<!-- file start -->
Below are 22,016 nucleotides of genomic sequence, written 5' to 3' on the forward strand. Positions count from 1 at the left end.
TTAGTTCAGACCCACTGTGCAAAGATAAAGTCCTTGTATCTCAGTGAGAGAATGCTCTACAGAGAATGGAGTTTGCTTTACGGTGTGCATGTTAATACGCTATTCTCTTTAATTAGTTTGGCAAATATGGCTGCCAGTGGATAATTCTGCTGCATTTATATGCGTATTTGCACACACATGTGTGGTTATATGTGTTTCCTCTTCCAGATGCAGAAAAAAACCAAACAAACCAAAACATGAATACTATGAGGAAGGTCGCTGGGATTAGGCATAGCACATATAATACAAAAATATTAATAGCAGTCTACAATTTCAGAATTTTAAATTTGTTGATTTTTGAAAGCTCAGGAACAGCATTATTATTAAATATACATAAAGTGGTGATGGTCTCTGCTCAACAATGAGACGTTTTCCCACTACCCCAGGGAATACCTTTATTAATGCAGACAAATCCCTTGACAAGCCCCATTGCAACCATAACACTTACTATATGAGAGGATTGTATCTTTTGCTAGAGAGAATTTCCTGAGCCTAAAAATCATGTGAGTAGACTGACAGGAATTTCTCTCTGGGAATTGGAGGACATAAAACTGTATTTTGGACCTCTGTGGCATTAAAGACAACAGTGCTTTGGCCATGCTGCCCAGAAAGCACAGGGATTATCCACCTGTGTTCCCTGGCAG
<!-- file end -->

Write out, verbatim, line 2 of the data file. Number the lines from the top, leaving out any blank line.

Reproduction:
TTAGTTCAGACCCACTGTGCAAAGATAAAGTCCTTGTATCTCAGTGAGAGAATGCTCTACAGAGAATGGAGTTTGCTTTACGGTGTGCATGTTAATACGCTATTCTCTTTAATTAGTTTGGCAAATATGGCTGCCAGTGGATAATTCTGCTGCATTTATATGCGTATTTGCACACACATGTGTGGTTATATGTGTTTCCTCTTCCAGATGCAGAAAAAAACCAAACAAACCAAAACATGAATACTATGAGGAAGGTCGCTGGGATTAGGCATAGCACATATAATACAAAAATATTAATAGCAGTCTACAATTTCAGAATTTTAAATTTGTTGATTTTTGAAAGCTCAGGAACAGCATTATTATTAAATATACATAAAGTGGTGATGGTCTCTGCTCAACAATGAGACGTTTTCCCACTACCCCAGGGAATACCTTTATTAATGCAGACAAATCCCTTGACAAGCCCCATTGCAACCATAACACTTACTATATGAGAGGATTGTATCTTTTGCTAGAGAGAATTTCCTGAGCCTAAAAATCATGTGAGTAGACTGACAGGAATTTCTCTCTGGGAATTGGAGGACATAAAACTGTATTTTGGACCTCTGTGGCATTAAAGACAACAGTGCTTTGGCCATGCTGCCCAGAAAGCACAGGGATTATCCACCTGTGTTCCCTGGCAG